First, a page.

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Transit priority signal, designated bus lane now operating at Main and MacNab streets: City

The city of Hamilton's transportation operations are alerting drivers of a newly implemented transit priority signal now active on Main Street West at MacNab Street South. Global News

Hamilton’s transportation department is alerting drivers that a new transit priority signal and designated bus-only lane in the downtown area is now operating west of city hall.

The changes are at the intersection of Main and MacNab streets and are a part of the city’s recent traffic reconfiguration project approved by city council in July to strengthen the city’s road safety approach.

Read more: Lane reduction, new stop light rules are biggest changes to Hamilton’s Main Street

In a release on Thursday afternoon, a city spokesperson said the new transit signal is a light with a white vertical bar on a black background that allows transit buses to proceed through an intersection before other traffic.

“Only public-transit buses may proceed when the transit priority signal is shown, all other vehicles must stop,” said Emily Trotta from the city manager’s office.

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Crews also added “Bus Only” pavement markings in an 85 metre section of Main Street between MacNab Street and City Hall, allowing buses to safely pull over to pick up passengers and re-enter traffic via the priority signal.

Motorists looking to turn right on MacNab will have to make that move from the lane located to the left of the bus-only lane.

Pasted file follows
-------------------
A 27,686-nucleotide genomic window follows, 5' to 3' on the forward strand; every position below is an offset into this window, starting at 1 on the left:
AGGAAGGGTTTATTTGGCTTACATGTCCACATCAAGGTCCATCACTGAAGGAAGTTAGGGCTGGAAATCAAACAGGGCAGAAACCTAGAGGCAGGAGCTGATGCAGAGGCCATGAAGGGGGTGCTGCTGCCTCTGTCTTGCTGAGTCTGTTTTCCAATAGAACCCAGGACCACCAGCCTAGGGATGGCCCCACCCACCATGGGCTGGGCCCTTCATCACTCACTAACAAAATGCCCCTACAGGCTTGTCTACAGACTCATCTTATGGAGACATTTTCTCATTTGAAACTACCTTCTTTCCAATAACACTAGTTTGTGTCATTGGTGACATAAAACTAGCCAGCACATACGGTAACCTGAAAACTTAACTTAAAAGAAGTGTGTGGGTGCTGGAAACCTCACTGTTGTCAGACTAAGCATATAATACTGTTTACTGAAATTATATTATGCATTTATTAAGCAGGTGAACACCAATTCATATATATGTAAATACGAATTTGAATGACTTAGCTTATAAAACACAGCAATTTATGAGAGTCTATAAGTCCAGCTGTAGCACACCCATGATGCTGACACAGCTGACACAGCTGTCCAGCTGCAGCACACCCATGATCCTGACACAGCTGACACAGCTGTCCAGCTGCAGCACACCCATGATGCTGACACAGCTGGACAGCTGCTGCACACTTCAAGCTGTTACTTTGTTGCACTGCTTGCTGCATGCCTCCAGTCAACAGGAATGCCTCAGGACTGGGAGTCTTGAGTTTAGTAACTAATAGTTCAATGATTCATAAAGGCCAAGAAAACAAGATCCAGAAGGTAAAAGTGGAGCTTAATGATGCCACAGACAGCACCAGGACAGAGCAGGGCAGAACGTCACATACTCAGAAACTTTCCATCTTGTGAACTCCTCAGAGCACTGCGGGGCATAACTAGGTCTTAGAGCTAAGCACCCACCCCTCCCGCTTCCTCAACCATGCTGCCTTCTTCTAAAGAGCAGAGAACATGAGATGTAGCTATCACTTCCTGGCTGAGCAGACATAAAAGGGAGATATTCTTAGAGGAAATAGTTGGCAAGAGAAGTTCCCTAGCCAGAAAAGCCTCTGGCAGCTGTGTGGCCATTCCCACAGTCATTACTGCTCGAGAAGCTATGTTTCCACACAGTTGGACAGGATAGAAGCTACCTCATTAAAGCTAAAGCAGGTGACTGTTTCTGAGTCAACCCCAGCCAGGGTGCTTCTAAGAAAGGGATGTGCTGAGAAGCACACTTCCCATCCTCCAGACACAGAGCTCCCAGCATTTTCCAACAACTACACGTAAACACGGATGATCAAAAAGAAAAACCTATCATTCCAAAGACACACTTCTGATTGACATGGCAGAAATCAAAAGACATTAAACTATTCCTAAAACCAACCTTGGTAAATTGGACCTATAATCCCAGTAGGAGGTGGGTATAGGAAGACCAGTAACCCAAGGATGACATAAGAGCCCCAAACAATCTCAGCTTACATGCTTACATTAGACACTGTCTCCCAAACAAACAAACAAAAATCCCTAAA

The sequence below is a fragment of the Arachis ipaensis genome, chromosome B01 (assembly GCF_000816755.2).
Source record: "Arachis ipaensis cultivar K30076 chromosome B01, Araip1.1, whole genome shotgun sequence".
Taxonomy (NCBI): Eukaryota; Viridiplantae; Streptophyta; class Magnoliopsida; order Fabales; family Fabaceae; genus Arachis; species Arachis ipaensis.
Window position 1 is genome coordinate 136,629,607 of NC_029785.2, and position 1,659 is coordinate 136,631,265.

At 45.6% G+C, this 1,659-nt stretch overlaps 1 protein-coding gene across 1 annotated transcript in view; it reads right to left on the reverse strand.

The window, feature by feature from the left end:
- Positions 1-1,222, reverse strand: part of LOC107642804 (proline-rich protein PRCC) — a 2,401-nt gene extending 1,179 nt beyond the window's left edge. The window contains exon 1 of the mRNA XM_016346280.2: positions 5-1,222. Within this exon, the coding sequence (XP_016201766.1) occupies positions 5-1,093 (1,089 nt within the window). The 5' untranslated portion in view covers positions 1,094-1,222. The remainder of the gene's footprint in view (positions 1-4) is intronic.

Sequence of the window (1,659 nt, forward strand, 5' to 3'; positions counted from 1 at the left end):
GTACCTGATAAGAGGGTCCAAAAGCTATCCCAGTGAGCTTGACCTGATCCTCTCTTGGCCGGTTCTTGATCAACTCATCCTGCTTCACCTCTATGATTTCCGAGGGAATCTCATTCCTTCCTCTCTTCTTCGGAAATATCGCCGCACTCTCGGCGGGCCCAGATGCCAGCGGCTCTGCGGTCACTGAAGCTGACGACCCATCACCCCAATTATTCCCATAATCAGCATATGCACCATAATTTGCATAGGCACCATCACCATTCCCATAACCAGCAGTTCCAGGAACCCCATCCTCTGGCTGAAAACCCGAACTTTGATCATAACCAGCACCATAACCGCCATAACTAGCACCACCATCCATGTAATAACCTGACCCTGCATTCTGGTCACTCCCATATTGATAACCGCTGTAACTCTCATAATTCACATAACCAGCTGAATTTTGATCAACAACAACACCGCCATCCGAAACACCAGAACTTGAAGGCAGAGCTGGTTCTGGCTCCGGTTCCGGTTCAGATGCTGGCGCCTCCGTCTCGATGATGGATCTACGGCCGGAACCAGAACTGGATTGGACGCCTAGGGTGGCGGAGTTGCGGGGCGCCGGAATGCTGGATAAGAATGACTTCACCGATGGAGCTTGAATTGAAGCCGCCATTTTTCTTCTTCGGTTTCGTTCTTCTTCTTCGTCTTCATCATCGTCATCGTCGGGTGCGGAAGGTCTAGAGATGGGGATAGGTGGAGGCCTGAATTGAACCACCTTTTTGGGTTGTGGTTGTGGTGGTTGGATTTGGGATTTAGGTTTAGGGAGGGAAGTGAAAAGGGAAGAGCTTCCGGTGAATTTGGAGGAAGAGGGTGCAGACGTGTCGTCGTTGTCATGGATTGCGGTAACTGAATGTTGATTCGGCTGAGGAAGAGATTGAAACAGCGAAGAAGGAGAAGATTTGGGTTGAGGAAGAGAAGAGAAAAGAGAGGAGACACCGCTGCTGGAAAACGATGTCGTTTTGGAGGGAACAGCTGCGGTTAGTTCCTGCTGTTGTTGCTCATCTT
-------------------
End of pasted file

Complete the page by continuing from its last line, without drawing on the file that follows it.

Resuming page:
Right turns are only permitted once the traffic signal is green.

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Pedestrians will also be given priority at the intersection by way of a leading pedestrian interval, allowing walkers to get a head start on cars about to enter an intersection.

Hamilton’s acting director of transportation operations told Global News earlier this week the changes at Main and MacNab are firsts for the city.

Mike Field says reducing lanes, prohibiting right turns on red and more pedestrian countdown signals are just a few other changes that were completed by crews on Main and King Street during four overnight work sessions.

“The transit priority signal allows buses to move and clear out that bustling before any of the other traffic gets to move through the intersection,” said Field.

Read more: Hamilton’s Main Street to move from five to four lanes

Additional reconfigurations include pedestrian buffers on the south side of Main, designated left-hand turn lanes at a number of intersections and the opening up of additional on-street parking at the north side, including overnight parking in some locations.

Main will eventually become a two-way street as part of the city’s preparations for the incoming light rail transit line development.

Field says city staff will report to public works on the cost and timing of that initiative in the first part of 2023.

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